2014 Federal Budget – Commentary and Highlights


In the presentation of the 2014 Federal Budget to the House of Commons on February 11, the only good thing that was new was Mr. Flaherty’s shoes.  The budget is consistent with the tight-fisted approach to the economy being taken by Prime Minister Harper’s Conservative government.

From the taxation perspective, no news is perhaps good news.  There were no new taxes announced, no increases to existing taxes but also no reductions either. Tax rates for 2014 remain as they were for 2013 and the Finance Minister did not make any commitments for lower taxes in 2015. There were changes however which will have the effect of increasing tax revenues.

In advance of the Budget, Prime Minister Harper announced an allocation of over $2 billion to improve funding for First Nations education.  The program is to extend over an unspecified “several years”.  In addition, Employment Minister Jason Kenney proclaimed a plan to assist professionals coming to Canada to find work in their fields with funding of $800,000.  The last pre-budget “teaser” was news of the investment of $17 million in the James Webb Space Telescope (successor to the Hubble) announced by Industry Minister James Moore.

Budget Specifics:

Kiddie Tax:
Business income and rental income earned by individuals under the age of 18 directly or via a partnership where a person related to the minor is actively engaged in the business or rental activity or owns an interest in the partnership will be taxed at the top marginal rate;

This change will apply to 2014 and subsequent years;

Income splitting on investment income with prescribed rate loans are not affected.


Testamentary Trusts:
Previously announced changes in the taxation of testamentary trust will proceed.  Beginning in
2016, testamentary trusts will be allowed to use graduated tax rates for 36 months.  After that,
they will be required to adopt a calendar (December 31) year end and pay tax at the top marginal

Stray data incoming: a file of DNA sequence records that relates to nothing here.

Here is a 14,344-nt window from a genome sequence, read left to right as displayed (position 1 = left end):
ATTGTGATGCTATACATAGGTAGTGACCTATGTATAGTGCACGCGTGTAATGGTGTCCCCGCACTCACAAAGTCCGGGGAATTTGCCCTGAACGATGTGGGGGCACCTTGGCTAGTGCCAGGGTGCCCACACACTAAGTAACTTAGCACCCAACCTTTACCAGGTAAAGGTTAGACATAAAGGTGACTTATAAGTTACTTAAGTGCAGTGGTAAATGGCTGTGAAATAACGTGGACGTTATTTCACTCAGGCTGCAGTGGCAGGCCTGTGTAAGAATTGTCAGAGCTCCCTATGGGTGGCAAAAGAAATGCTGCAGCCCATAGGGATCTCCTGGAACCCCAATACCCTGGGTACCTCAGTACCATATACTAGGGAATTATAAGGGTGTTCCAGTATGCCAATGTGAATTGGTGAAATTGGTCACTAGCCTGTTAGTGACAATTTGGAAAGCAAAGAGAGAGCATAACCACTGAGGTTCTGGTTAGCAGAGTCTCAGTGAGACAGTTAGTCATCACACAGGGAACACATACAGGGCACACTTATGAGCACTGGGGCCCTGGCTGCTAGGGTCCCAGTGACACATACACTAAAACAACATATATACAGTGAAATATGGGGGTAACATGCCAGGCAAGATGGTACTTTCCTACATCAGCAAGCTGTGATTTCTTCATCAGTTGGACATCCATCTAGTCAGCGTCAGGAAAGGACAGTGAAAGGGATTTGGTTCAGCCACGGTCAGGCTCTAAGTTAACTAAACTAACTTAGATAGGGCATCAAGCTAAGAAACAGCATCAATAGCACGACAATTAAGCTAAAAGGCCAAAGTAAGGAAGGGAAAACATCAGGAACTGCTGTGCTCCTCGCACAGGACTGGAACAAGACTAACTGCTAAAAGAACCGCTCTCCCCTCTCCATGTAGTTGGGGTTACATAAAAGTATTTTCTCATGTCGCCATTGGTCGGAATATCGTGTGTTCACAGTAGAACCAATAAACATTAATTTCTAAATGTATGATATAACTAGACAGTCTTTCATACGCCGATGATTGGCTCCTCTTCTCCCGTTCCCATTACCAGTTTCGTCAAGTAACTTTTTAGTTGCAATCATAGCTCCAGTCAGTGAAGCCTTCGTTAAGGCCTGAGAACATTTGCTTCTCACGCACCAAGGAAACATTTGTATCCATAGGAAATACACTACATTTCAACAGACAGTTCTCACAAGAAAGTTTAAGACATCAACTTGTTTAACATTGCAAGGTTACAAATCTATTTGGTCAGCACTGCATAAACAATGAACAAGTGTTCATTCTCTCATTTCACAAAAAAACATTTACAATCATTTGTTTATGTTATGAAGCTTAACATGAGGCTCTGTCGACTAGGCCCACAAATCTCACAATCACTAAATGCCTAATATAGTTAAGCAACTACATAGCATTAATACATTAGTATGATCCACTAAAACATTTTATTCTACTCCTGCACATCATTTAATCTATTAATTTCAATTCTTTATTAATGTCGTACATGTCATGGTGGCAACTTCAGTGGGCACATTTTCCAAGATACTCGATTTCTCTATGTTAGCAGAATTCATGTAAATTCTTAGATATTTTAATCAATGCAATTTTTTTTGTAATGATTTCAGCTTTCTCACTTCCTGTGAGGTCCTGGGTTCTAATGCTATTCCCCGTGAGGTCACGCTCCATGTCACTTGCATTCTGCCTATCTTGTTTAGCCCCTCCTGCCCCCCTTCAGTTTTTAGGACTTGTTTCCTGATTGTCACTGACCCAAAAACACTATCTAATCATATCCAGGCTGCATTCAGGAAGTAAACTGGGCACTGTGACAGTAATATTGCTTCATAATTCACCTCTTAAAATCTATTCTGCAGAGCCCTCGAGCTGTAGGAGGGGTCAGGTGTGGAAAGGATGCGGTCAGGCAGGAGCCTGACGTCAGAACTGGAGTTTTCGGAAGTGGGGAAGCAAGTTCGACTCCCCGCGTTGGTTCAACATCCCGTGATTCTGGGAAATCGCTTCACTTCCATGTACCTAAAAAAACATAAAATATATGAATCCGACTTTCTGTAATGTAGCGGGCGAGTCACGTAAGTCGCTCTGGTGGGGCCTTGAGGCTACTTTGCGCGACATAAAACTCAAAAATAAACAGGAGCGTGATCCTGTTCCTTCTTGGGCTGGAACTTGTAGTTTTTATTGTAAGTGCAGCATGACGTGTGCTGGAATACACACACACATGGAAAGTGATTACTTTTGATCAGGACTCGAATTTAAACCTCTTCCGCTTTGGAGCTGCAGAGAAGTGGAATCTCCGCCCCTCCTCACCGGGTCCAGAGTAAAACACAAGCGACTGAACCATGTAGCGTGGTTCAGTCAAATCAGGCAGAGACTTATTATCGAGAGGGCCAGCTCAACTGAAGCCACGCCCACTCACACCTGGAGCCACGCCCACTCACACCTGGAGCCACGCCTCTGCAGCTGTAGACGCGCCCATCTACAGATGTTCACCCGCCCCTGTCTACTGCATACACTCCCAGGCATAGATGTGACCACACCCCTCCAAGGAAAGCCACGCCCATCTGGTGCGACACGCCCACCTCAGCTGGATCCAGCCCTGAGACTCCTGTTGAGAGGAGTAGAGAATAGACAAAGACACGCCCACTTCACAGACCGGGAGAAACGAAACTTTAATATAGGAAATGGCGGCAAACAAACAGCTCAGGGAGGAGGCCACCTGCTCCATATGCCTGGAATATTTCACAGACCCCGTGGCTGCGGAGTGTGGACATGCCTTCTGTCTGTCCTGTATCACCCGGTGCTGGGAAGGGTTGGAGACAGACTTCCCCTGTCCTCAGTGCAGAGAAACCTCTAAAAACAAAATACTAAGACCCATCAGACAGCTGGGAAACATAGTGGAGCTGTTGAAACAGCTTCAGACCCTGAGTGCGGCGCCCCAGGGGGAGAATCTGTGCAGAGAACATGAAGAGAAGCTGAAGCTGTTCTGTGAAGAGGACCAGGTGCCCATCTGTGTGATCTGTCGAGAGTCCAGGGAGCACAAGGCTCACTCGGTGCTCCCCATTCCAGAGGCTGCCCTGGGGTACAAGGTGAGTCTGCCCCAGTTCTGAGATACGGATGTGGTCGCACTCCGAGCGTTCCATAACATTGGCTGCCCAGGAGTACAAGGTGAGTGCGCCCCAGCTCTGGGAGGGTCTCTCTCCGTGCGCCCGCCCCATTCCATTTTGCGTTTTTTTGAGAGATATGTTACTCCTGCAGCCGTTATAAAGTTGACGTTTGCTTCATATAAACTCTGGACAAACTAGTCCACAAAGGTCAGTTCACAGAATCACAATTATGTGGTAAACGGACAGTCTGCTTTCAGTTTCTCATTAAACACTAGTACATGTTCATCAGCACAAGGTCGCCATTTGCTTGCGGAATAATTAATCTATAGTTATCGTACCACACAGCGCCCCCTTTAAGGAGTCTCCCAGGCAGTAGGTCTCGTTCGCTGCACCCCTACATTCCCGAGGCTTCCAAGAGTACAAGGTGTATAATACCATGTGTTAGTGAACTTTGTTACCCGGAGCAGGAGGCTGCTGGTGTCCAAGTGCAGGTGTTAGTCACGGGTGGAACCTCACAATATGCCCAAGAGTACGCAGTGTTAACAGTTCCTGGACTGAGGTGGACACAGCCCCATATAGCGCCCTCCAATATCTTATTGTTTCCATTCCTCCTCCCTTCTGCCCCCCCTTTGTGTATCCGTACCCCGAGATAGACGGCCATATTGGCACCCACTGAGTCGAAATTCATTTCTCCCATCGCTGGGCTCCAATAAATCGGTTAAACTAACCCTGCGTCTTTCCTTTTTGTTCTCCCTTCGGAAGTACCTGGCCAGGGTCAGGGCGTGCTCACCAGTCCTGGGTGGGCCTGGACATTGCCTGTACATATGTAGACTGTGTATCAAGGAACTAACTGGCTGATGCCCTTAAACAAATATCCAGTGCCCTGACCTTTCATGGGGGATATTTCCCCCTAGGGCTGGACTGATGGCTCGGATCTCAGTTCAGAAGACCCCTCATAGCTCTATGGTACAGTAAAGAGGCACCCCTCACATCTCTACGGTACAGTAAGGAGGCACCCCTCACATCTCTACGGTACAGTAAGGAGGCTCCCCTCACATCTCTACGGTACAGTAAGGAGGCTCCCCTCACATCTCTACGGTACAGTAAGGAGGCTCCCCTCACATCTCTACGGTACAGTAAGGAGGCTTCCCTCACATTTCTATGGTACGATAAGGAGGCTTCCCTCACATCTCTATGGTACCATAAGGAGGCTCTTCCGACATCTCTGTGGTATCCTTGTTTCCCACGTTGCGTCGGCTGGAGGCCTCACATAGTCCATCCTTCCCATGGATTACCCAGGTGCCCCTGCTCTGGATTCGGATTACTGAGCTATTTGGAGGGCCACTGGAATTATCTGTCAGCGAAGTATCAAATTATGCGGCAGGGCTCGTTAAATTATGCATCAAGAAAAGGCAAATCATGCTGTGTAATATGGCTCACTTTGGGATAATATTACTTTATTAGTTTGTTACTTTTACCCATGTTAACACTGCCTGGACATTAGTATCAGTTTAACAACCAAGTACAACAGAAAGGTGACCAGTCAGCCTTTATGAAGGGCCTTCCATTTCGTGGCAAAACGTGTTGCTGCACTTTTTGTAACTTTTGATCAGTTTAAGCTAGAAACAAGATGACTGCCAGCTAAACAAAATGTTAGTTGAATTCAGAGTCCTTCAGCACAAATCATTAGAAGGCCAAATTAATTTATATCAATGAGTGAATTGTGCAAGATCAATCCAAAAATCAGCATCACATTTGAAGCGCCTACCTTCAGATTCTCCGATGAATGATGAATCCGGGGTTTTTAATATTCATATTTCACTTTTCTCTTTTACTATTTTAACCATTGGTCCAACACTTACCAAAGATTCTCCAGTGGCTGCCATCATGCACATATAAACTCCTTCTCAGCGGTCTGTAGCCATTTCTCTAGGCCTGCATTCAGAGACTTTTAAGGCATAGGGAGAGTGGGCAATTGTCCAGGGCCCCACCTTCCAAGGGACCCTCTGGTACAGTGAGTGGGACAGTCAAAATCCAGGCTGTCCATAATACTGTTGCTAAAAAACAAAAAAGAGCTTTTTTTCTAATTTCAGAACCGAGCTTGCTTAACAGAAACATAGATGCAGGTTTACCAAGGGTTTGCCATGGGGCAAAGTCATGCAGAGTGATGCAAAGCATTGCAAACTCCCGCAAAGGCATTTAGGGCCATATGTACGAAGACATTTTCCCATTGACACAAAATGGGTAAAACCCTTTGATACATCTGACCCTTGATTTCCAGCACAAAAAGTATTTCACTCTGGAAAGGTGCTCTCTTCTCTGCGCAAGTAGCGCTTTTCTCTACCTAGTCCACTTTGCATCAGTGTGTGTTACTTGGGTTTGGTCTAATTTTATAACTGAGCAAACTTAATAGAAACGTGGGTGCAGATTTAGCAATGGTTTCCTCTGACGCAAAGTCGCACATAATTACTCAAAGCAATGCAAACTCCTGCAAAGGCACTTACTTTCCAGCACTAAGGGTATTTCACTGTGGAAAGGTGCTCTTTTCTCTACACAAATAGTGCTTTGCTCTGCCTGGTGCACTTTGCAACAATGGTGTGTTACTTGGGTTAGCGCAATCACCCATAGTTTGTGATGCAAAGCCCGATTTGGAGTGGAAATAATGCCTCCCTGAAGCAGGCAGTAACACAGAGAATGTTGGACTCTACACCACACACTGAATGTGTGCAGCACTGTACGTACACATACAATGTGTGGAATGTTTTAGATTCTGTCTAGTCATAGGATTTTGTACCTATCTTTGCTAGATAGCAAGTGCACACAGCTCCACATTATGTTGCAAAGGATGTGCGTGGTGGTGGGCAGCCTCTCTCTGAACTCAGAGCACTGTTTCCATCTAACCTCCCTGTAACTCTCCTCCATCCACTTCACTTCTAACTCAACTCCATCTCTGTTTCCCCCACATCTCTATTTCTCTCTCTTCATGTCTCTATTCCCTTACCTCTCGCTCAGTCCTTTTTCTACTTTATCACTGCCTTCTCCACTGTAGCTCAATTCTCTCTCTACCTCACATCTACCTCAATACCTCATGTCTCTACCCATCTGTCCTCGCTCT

rate.  There will be an exemption allowed for trusts that have beneficiaries who are disabled.


Donations made by Will
Under the current rules, donations made by a will are considered to be made by the deceased person.  As a result, they can be claimed in the final tax return for the year of death and the previous year.  The government has allowed unused donations to be claimed by a surviving spouse or common-law partner for up to five years.

The budget proposes to changes the rules whereby donations made by will, will be considered qualifying donations if made within 36 months of death. An election can be filed which will allow such a donation to be claimed by the deceased in the year of death or prior year or claimed by the estate for the year of donation or a prior year or carried forward for up to five years.

These provisions will begin in 2015 but details of the legislation have not been prepared.  This is a technical area to be considered when donations are a significant element of an estate plan.

Non-resident Trusts
Unfortunately, the government has eliminated the “Immigration trust” after over 40 years.  Previously, there was an exemption from tax for 60 months when a non-resident trust receives contributions from a resident of Canada. The exemption is now withdrawn starting in 2015. And if the contribution is made after the budget day, no exemption is available.


Eligible Capital Property (ECP)
ECP generally refers to intangible assets. The current capital cost allowance rules are complex and technical. The government proposes to replace the current system with a 5% rate class.


New T1135 Reporting for 2013 and subsequent years
The government has confirmed that the new – very onerous – filing requirements will proceed as previously announced much to the chagrin of the professional accounting community, investors and investment advisors.

This summary of the 2014 Federal Budget is provided for the clients and friends of Sloan Partners LLP. Copies may be requested by email to or downloaded here. The preceding information is not intended to replace professional advice based on your specific circumstances.


We are here to help

Your Sloan Partners adviser can help you determine the effect of the proposals in the 2014 Federal Budget on your personal and business financial affairs, and help you minimize your tax burden. Our Team of skilled professionals is available to meet with you at your convenience.

Allen Sloan, CPA, CA, BComm
Stan Swartz, CPA, CMA, CFP, CMC
Jerry Paskowitz, CPA, CA, CMC, BBA
Chris McFetridge, CPA, CA, BBA

Associate Partners
Dominic Kok, CPA, CA, BMath
Michael Spigelman, CPA, CA, BA
Irving Feldman, CPA, CA, QMed, BA
Greg McRae, CPA, CA, BA
Michael Cooper, CPA, CA, BA (Math)

Taxation Consulting Team
Michael Fromstein, CPA, CA, MBA, TEP
Charles Fu, CGA, MTax, BComm

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